I was back at square one, but this time it was because of the choice I made to ignore my intuition. I had to take responsibility for my decision and for my life. I was going to live in accordance with my values, not what everyone else was telling me I should do.
I knew there had to be more to life than slaving away in a cubicle for a company that literally gave zero fucks about me. I resolved to keep on trying as hard as ever. I began looking for ways to add to my exercise and meditation regimen.
I experimented with many supplements that slightly worked or didn’t work at all. You’re probably aware that there are many health supplements out there, and that most don’t work. Only a handful of them can be life changing, BUT THEY DO EXIST. More on this later!
I tried taking Adderall which made me feel like I was on speed. To this day, I often wish I could take it every now and then in order to be ultra-productive, but the side effects are just not worth it for me – i.e. anxiety, OCD and all around just feeling wired. Caffeinated beverages and pills from GNC were almost just as bad.
Then one day, I stumbled upon something. It was an herb called Kratom. I read it was sold at smoke shops. I went and bought some at a place called Happy Healthy Horny High; it’s an herb shop here in Phoenix near the university. My first thoughts were, eh it’s alright. It kind of chilled me out and gave me a little bit of energy, so I kept on taking it; according to some, tolerance and dependence to Kratom was a virtual non-issue, so I wasn’t worried about any health risks or addiction potential.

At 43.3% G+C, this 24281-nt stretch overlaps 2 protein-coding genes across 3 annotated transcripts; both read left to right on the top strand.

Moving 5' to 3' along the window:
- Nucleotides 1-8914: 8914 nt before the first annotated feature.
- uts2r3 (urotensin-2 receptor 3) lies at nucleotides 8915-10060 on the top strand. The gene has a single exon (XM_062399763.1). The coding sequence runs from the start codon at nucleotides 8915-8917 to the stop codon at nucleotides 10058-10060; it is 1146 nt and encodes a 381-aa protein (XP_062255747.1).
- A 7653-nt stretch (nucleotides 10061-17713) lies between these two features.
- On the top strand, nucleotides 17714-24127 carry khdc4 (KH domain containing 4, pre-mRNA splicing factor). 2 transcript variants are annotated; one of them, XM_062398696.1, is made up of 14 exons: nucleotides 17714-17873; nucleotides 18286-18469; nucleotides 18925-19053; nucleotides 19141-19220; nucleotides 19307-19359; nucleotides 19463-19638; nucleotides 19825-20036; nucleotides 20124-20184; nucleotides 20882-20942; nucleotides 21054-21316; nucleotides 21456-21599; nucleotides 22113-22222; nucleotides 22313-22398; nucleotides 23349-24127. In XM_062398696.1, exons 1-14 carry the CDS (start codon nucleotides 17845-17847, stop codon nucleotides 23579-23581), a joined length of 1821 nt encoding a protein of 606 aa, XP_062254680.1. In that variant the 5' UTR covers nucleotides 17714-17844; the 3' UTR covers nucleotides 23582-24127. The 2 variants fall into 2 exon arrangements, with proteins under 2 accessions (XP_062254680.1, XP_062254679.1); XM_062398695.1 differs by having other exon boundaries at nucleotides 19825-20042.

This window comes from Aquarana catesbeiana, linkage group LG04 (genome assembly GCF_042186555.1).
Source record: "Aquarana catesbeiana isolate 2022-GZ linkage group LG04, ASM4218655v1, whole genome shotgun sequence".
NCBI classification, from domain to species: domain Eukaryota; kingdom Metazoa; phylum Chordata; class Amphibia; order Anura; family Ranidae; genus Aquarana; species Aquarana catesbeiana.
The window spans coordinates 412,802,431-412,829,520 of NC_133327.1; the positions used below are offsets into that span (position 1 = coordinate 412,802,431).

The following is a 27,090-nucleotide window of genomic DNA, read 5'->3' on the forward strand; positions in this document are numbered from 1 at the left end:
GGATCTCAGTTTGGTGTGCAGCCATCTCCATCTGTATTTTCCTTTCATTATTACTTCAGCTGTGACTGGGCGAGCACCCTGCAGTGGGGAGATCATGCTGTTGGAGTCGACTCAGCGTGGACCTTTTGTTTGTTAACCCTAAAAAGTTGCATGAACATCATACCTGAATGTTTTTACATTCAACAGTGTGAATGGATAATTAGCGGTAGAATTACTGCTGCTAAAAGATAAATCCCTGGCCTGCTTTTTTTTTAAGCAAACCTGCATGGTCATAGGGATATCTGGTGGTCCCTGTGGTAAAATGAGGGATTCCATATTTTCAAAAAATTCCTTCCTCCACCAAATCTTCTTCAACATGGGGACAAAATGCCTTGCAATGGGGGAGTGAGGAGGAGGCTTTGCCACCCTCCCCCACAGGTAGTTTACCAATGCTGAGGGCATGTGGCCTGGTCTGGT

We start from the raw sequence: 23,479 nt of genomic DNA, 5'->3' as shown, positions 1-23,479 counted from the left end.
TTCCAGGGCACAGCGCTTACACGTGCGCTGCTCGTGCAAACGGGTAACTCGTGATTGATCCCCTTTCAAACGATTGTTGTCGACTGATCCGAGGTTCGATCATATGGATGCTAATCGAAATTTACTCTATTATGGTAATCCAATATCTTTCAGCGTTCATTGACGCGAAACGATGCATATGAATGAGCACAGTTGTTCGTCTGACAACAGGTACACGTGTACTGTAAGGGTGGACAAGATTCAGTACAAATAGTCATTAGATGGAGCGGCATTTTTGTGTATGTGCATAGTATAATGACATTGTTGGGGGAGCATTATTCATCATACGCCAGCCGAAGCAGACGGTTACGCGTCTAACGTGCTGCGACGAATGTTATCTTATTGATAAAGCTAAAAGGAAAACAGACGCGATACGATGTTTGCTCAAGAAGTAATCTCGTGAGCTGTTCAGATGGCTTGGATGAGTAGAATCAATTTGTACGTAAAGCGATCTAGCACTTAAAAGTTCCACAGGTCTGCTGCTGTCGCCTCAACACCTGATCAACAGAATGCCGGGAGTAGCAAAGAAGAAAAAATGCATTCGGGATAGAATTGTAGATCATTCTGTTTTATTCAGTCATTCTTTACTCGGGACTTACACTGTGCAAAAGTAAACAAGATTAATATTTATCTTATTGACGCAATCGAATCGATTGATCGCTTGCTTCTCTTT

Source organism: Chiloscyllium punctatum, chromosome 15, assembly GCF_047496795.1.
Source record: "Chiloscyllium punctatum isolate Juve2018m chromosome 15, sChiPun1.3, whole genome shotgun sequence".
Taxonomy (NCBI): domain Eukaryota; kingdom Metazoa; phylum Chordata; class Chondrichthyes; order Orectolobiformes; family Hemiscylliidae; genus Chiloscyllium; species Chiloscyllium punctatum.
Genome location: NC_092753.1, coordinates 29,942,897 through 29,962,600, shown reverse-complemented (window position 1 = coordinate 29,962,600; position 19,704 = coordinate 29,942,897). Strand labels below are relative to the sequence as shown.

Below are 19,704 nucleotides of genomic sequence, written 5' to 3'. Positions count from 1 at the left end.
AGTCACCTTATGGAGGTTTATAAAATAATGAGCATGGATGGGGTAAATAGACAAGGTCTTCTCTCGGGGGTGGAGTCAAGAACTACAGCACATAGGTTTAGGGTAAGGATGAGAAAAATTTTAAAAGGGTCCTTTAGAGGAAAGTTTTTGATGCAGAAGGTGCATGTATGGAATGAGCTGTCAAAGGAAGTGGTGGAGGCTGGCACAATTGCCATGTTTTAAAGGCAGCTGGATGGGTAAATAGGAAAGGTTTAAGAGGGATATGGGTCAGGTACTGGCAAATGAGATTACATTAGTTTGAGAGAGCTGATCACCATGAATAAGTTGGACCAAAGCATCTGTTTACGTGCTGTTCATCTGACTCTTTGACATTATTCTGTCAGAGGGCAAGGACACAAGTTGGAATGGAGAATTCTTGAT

A couple of weeks in, I had taken a liking to it. I was feeling pretty good. I still had all the motivation in the world, but only now I had more energy. I rarely felt exhausted after taking some Kratom and my anxiety levels were drastically reduced. I made sure to watch my dosing and only took as much as I needed – 2 grams – which was basically the smallest dose you could take and still feel something. Then I found a quality online vendor. THIS CHANGED EVERYTHING.
I was getting through my work days with ease and coming back home to read or get some exercise in. I was flying around the soccer field like I was 18 years old – or at least it felt that way. I was more open and confident. I could speak my mind more fluently and became interested in learning a bunch of stuff – even more than before. I was much more patient. I was going to Yoga every day. This was the best supplement I had ever tried – by a mile. It was better than TRT, better than Modafinil and more effective than any form of meditation or exercise for boosting mood and concentration immediately.